Brian McDaniel

Aspire to Inspire

The days when a passionate local businessman would take the reins of his local football club have come and gone. Now, keen-minded investors like Gino Pozzo have come to the sport with an eye for profits and serious play. The Premier League, which Watford Football Club (FC) is part of, can be quite lucrative, worth millions, and Gino Pozzo’s family is keenly aware of that fact.

Gino follows his family’s model of club ownership, regularly recruiting and trading players among clubs to wind up with the best possible soccer team possible. Gino Pozzo began implementing this model of operations in Watford’s first season, signing on so many internationally loaned players that Football League regulations were revised to stop its abuse.

Some media outlets have become quite confused with Watford FC, unsure whether they should aim their ire at Gino Pozzo for changing the rules regarding recruitment and trading of players, especially when Gino’s entire family has overtaken football clubs with the exact strategy. Watford FC’s CEO Scott Daxbury quipped that while the media might see Watford as an unstable team due to its high coach count, every coach has had success. Daxbury went on to share his misgiving at the start when Gino arrived and signed 16 new players, but the overall signing system seems to have paid off in dividends for the team’s success.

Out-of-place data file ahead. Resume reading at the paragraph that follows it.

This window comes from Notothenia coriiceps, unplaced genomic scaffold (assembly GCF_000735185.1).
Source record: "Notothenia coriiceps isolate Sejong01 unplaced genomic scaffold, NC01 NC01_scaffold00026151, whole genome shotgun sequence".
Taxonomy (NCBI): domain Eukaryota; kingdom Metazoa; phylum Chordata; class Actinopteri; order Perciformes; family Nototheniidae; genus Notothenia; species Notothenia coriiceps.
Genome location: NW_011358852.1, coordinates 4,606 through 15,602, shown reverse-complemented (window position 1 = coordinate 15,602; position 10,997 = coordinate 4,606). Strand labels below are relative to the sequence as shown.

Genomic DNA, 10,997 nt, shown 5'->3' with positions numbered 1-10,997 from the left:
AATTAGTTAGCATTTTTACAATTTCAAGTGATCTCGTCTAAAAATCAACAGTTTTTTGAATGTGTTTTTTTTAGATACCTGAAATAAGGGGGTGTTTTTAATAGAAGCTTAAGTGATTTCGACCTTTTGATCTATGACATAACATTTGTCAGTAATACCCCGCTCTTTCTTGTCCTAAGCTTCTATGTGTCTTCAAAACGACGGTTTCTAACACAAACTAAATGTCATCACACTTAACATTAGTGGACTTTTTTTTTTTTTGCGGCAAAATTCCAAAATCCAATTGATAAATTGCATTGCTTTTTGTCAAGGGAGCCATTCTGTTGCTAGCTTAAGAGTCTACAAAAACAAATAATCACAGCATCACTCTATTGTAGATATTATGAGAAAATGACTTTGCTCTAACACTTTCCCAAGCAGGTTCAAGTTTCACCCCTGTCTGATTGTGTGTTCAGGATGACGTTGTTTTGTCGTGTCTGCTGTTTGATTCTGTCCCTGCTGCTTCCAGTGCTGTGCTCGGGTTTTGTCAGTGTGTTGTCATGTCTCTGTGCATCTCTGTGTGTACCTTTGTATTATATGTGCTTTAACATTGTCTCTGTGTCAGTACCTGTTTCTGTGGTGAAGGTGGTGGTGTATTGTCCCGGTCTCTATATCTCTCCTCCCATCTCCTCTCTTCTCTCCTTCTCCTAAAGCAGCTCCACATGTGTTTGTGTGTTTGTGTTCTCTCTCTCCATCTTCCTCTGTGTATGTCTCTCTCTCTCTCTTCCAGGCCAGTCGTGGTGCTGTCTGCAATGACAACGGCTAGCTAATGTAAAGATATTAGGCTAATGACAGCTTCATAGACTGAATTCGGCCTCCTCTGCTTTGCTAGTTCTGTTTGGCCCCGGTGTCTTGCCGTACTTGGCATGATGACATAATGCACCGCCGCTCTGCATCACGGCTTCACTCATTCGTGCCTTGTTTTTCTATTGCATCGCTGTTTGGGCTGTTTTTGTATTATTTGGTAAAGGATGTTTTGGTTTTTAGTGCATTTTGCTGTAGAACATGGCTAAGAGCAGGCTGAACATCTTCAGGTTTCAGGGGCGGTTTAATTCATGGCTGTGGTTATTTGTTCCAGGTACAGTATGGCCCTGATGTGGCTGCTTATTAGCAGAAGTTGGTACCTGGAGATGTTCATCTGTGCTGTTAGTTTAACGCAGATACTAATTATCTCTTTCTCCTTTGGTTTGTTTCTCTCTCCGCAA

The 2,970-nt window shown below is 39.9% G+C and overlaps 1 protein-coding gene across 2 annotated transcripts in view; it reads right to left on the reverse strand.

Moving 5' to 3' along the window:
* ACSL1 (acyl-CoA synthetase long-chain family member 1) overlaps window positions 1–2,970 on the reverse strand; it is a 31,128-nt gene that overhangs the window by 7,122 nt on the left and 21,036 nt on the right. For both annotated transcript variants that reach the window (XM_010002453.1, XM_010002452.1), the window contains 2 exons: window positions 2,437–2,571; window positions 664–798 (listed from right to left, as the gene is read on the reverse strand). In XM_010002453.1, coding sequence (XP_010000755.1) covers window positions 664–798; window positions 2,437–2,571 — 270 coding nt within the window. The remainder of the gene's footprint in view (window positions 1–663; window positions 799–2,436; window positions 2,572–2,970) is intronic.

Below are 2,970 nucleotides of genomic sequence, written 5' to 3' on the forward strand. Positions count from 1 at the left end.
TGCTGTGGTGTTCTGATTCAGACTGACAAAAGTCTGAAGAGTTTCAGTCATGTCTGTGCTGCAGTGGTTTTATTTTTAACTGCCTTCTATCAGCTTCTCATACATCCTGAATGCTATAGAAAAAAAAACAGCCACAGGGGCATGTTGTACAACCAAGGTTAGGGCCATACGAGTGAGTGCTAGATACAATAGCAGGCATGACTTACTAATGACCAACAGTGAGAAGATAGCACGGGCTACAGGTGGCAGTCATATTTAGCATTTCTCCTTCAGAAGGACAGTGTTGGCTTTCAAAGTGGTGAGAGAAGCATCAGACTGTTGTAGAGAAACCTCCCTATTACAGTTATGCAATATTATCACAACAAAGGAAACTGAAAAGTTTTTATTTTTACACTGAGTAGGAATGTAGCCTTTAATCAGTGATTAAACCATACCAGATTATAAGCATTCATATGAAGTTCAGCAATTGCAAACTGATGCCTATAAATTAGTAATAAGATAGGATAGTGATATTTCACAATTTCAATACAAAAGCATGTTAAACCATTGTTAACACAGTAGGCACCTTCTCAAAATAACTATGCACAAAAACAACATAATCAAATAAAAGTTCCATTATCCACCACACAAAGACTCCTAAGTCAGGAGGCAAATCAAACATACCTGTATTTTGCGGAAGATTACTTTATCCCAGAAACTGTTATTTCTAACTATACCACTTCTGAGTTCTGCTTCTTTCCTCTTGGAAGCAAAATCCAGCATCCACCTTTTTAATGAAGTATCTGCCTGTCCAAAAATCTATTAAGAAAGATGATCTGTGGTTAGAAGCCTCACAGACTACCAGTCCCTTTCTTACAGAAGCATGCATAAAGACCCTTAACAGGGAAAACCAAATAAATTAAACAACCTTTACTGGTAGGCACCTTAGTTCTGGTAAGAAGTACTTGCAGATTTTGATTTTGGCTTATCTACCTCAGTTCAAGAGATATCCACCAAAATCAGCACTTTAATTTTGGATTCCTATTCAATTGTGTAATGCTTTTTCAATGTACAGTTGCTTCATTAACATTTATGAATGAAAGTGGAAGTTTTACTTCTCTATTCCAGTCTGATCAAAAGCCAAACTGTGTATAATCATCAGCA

While Gino Pozzo admits that soccer requires long-term planning to succeed, he concedes that there will regularly be unforeseen hiccups to that plan. Duxbury followed up those remarks by admitting that the average lifespan for a coach on a mid-level team like Watford is two years. Duxbury went on to say that those coaches will then either move on to grander projects or become trouble for everyone; the net result is the same: find a replacement. See related link to learn more.


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